Day AJ, Brasher K, Bridger RS. Accident proneness revisited: the role of psychological stress and cognitive failure. Accid Anal Prev. 2012;49:532–5.

    Article  Google Scholar 

  14. 14.

    Di Fabio A. Decisional procrastination correlates: personality traits, self-esteem or perception of cognitive failure? Int J Educ Vocat Guid. 2006;6(2):109–22.

    Article  Google Scholar 

  15. 15.

    Wallace JC, Vodanovich SJ, Restino BM. Predicting cognitive failures from boredom proneness and daytime sleepiness scores: an investigation within military and undergraduate samples. Personal Individ Differ. 2003;34(4):635–44.

    Article  Google Scholar 

  16. 16.

    Unsworth N, Brewer GA, Spillers GJ. Variation in cognitive failures: an individual differences investigation of everyday attention and memory failures. J Mem Lang. 2012;67(1):1–16.

    Article  Google Scholar 

  17. 17.

    Visser E, Pijl YJ, Stolk RP, Neeleman J, Rosmalen JG. Accident proneness, does it exist? A review and meta-analysis. Accid Anal Prev. 2007;39(3):556–64.

    Article  Google Scholar 

  18. 18.

    Singh H, Conroy DE. Systematic review of stress-related injury vulnerability in athletic and occupational contexts. Psychol Sport Exerc. 2017;33:37–44.

    Article  Google Scholar 

  19. 19.

    Elfering A, Grebner S, Ebener C. Workflow interruptions, cognitive failure and near-accidents in health care. Psychol Health Med. 2015;20(2):139–47.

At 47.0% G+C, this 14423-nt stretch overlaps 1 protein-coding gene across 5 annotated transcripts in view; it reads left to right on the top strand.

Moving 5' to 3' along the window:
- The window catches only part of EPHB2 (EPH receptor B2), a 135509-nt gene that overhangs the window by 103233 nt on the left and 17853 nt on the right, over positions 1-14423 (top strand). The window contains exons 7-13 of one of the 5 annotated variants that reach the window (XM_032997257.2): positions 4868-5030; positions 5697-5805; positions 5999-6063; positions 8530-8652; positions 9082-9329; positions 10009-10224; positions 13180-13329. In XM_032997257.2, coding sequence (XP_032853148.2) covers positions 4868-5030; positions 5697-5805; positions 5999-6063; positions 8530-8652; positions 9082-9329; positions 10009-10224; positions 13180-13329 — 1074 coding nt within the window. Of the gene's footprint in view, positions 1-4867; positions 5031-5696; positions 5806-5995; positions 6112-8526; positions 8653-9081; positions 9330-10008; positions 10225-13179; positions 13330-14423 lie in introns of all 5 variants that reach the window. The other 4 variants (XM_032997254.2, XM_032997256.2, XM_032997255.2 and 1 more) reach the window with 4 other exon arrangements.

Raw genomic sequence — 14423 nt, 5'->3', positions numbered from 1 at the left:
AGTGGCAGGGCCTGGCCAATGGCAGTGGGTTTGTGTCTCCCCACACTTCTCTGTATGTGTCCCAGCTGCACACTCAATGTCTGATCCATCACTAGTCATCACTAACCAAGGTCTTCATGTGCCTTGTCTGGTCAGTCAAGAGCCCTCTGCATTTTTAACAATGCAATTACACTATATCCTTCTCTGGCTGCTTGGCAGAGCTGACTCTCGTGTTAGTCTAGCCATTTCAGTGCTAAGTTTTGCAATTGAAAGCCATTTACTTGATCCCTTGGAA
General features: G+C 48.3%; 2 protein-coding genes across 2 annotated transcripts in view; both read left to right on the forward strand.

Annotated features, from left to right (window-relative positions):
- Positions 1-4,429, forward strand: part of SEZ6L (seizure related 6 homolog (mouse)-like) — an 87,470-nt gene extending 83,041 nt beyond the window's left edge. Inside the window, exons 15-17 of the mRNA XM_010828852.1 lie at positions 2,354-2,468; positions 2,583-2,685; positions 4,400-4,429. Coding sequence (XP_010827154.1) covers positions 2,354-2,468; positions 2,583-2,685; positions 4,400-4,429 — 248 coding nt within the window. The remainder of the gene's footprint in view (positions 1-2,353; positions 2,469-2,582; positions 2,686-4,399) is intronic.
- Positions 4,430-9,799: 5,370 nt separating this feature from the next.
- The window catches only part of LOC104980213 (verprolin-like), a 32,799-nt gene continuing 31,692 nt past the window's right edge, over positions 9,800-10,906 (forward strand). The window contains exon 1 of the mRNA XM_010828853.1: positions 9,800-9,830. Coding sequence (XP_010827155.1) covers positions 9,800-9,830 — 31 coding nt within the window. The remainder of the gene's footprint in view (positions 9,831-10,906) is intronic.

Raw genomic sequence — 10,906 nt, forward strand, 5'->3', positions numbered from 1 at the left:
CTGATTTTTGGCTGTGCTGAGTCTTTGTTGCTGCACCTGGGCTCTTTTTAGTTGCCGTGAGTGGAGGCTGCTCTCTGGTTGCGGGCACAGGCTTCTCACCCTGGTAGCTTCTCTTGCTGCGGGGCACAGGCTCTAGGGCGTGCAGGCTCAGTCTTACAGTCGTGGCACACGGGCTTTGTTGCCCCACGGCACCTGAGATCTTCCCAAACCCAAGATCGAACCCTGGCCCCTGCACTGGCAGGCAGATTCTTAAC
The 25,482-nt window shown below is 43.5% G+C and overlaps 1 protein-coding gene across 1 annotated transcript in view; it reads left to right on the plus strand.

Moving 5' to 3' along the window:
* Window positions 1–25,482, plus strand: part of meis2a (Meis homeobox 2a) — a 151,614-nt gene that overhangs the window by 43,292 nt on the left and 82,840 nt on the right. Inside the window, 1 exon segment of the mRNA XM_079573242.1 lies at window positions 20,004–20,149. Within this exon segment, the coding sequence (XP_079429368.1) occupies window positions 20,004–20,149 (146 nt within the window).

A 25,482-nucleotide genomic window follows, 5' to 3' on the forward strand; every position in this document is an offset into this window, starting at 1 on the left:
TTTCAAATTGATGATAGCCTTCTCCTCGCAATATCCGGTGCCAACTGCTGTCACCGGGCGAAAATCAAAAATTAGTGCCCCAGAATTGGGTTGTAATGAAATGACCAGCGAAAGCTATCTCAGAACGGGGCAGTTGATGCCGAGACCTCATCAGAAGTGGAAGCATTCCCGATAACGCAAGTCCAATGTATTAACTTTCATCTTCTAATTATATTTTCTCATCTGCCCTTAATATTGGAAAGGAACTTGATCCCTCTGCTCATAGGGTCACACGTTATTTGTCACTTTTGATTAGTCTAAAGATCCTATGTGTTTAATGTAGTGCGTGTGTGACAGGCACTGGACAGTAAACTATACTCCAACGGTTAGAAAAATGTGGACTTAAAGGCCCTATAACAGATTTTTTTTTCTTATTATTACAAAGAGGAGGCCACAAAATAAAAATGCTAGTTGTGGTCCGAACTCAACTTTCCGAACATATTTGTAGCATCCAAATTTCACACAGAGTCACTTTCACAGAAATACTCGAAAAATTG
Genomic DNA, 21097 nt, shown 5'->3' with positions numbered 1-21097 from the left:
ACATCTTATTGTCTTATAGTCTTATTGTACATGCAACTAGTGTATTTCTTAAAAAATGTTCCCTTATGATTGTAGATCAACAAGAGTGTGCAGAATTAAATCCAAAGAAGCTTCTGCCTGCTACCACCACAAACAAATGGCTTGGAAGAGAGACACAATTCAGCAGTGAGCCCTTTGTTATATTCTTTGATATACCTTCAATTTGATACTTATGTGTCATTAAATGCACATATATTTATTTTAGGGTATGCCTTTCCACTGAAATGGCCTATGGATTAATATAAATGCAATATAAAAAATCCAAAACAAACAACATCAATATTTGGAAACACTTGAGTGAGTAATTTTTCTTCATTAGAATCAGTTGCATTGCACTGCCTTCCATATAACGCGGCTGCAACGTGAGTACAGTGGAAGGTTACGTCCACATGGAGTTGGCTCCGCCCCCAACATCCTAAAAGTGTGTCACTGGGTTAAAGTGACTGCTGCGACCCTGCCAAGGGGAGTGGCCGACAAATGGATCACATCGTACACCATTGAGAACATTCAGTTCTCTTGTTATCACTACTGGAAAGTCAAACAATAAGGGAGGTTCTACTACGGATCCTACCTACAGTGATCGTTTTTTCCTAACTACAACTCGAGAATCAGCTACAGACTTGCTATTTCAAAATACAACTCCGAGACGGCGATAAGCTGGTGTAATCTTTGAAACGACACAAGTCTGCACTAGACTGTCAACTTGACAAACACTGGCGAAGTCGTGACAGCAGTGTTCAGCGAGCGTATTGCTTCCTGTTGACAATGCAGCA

Article  Google Scholar 

  20. 20.

    Könen T, Karbach J. Self-reported cognitive failures in everyday life: a closer look at their relation to personality and cognitive performance. Assess. 2020;27(5):982–95.

    Article  Google Scholar 

  21. 21.

    Broadbent DE, Cooper PF, FitzGerald P, Parkes KR. The cognitive failures questionnaire (CFQ) and its correlates. Br J Clin Psychol. 1982;21(1):1–16.

    Article  Google Scholar 

  22. 22.

    Allahyari T, Hassanzadeh RN, Khosravi Y, Zayeri F. Development and evaluation of a new questionnaire for rating of cognitive failures at work. Int J Occup Hyg. 2011;3(1):6–11.

    Google Scholar 

  23. 23.

    Karimi A, Habibi E, Mahaki B, Nouri A, Aminaei F. Design and validation of a screening method to identify accident-proneness in industry. Occup Med Q J. 2017;9(1):69–83.

    Google Scholar 

  24. 24.

    Aminian M, Dianat I, Miri A, Asghari-Jafarabadi M. The Iranian version of the Copenhagen Psychosocial Questionnaire (COPSOQ) for assessment of psychological risk factors at work. Health Promot Perspect. 2017;7(1):7.

    Article  Google Scholar 

  25. 25.

    Techera U, Hallowell M, Stambaugh N, Littlejohn R. Causes and consequences of occupational fatigue: meta-analysis and systems model. J Occup Environ Med. 2016;58(10):961–73.

    Article  Google Scholar 

  26. 26.

    Pourabdian S, Lotfi S, Yazdanirad S, Golshiri P, Hassanzadeh A. Evaluation of the effect of fatigue on the coping behavior of international truck drivers. BMC Psychol. 2020 Dec;8(1):1–0.

    Article  Google Scholar 

  27. 27.

    Lieberman HR, Tharion WJ, Shukitt-Hale B, Speckman KL, Tulley R. Effects of caffeine, sleep loss, and stress on cognitive performance and mood during US Navy SEAL training. Psychopharmacology. 2002;164(3):250–61.

    Article  Google Scholar 

  28. 28.

    Kim HD, An YS, Kim DH, Jeong KS, Ahn YS. An overview of compensated work-related injuries among Korean firefighters from 2010 to 2015. Ann Occup Environ Med. 2018;30(1):57.

    Article  Google Scholar 

  29. 29.

    Linton SJ, Kecklund G, Franklin KA, Leissner LC, Sivertsen B, Lindberg E, et al. The effect of the work environment on future sleep disturbances: a systematic review. Sleep Med Rev. 2015;23:10–9.